Last summer, they presented the exhibition SOAK: Mumbai in an Estuary at the National Gallery of Modern Art in Mumbai. The show and accompanying book have inspired subsequent studies of coastal conditions, with its conclusion that hard walls and defined borders must be replaced with more flexible terrains that can absorb and recirculate water as needed. “It’s not rocket science,” said Mathur. “Why push water out? Why don’t we imagine ways to hold it and to think of water conditions over time, not only at one moment, or season? Boundaries need to be negotiated, not made permanent.” (The couple were consultants for nArchitects’ entry into MoMA’s Rising Currents exhibition.)
Closer to home, UrbanLab in Chicago has been concentrating on further developing a concept that architects Sarah Dunn and Mark Felsen proposed theoretically in 2006 when they won History Channel’s City of the Future competition in Chicago, a city where one billion gallons of fresh lake water are consumed each day. Functioning as a gigantic recycling machine, a citywide network of so-called eco-boulevards would treat all of Chicago’s wastewater—passing it along greenways and through vertical nodes, or living machines stocked with microorganisms, small invertebrates, scrubber fish, and plants—and returning it to Lake Michigan. As with SOAK, a key to the plan hinges on reprogramming existing hard infrastructure (around playing fields, parking lots, and airport runways) to double up as part of a flexible water-collecting network. Through swales, swamps, blue belts, and vegetation corridors instead of tunnels and pipes, water could thus be treated and absorbed back into the ecosystem rather than blocked and channeled out of sight as sewage. More recently, the architects have worked with Mayor Daley’s office to develop an “eco-boulevard toolbox,” including recommendations for improving ongoing and upcoming road renovations. The ideas are robustly doable and include both point- and linear-based solutions for water absorption, including swales along median strips and planter boxes next to sewer points.
While much of the current thinking about soft infrastructure is focused on storm water, a second front is networking, especially as it applies to social and civic space. In a series of talks, and notably in a review of Sentient City on the Architectural League’s blog, the Sydney-based Arup designer and urbanist Dan Hill describes soft infrastructure as a way to “bend the physical city” and rescale it to what he calls “walkable urbanism.” Hill could have been referring to Bike It, an initiative by Jake Barton of Local Projects, a design firm focused on public space. Bike It takes advantage of underused infrastructure—in this case, New York’s bike lanes—by layering them with an interactive network. In brief, said Barton, Bike It is a “super-charged iPhone app that calculates time and money saved, as well as calories burned plus locations of other cyclists” that could be broadcast on LED panels already embedded in bus shelters around the city.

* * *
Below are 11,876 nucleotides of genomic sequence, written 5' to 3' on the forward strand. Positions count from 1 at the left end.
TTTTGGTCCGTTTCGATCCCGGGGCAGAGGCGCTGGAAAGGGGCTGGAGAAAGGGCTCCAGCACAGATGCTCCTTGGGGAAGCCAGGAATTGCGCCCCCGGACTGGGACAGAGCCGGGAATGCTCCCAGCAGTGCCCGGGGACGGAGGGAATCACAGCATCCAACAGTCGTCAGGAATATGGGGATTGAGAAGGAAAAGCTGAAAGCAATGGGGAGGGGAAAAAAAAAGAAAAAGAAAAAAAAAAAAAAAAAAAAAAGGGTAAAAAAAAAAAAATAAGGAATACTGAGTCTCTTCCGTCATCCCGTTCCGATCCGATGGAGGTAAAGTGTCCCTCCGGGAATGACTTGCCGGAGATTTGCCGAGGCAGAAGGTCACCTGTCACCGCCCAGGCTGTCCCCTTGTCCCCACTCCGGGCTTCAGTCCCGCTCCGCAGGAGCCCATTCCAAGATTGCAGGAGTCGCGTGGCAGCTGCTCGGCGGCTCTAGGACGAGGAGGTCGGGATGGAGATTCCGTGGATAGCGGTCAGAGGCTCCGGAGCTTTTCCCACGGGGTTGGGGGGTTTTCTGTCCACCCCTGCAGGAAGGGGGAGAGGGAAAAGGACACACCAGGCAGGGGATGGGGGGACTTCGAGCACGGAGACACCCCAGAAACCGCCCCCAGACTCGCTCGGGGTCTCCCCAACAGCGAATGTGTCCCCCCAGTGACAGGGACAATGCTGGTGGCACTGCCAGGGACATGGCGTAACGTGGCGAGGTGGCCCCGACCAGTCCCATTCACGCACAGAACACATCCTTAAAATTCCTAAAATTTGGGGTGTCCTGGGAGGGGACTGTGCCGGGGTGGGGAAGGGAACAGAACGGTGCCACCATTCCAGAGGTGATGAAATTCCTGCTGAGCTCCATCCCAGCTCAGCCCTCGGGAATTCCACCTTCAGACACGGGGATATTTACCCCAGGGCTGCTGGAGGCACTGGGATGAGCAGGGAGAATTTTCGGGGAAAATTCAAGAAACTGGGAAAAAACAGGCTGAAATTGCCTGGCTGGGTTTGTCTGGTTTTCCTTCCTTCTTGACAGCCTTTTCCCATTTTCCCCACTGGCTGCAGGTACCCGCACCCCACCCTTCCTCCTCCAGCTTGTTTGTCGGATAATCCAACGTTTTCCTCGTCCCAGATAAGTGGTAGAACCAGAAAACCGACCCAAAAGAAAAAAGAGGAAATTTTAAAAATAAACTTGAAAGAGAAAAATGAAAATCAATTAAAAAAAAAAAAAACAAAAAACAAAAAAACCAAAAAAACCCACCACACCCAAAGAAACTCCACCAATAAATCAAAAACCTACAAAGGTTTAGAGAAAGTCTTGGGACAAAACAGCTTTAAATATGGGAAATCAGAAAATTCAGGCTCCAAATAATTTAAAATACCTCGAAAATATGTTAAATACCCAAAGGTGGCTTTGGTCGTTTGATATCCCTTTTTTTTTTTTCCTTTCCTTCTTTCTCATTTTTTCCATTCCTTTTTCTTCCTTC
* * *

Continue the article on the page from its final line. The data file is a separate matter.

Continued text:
Barton sees soft infrastructure as a powerful planning and advocacy tool that promises to change people’s behavior. And while Bike It could be a model for encouraging bicycle commuters, Barton realizes there is a cultural component to soft infrastructure that could thwart the best-laid plans: People don’t like to arrive at work in sweaty clothes. And so there is Cool Biz, a governmental initiative from Japan that recommends minimal air-conditioning at work and a greater tolerance for casual clothing. Intended to lower energy costs but equally focused on office culture, pilot programs are already in place in California and Colorado.
Unintended consequences are a constant where soft infrastructure and humans meet. During a recent lecture for the New School’s Design and Social Science Committee Seminar—whose theme this year is “Infrastructure: Complexity, Risk, and Design”—McNeill of Sydney’s Urban Research Center described the collision of privatized interests, political will, digital interfaces, and human error at Heathrow, where hard and soft infrastructure are intimately entwined. Soaring spaces buttressed by structural derring-do may impress, but the real business of getting around depends on information in digital code, from e-tickets to LED announcement boards. The subtitle of McNeil’s paper is “The Heathrow Hassle,” and in it he detailed the Terminal 5 catastrophe to underscore the new reality that without complete integration, neither hard nor soft infrastructure is going to work.
“The way we build has to be rethought, as the old ways don’t cut it,” said Hunt of Parsons’ TransDesign program. “The real opportunity for designers is to have a voice. We bring the right capabilities to this kind of problem.” And better understanding may offer the sturdiest bridge to get there.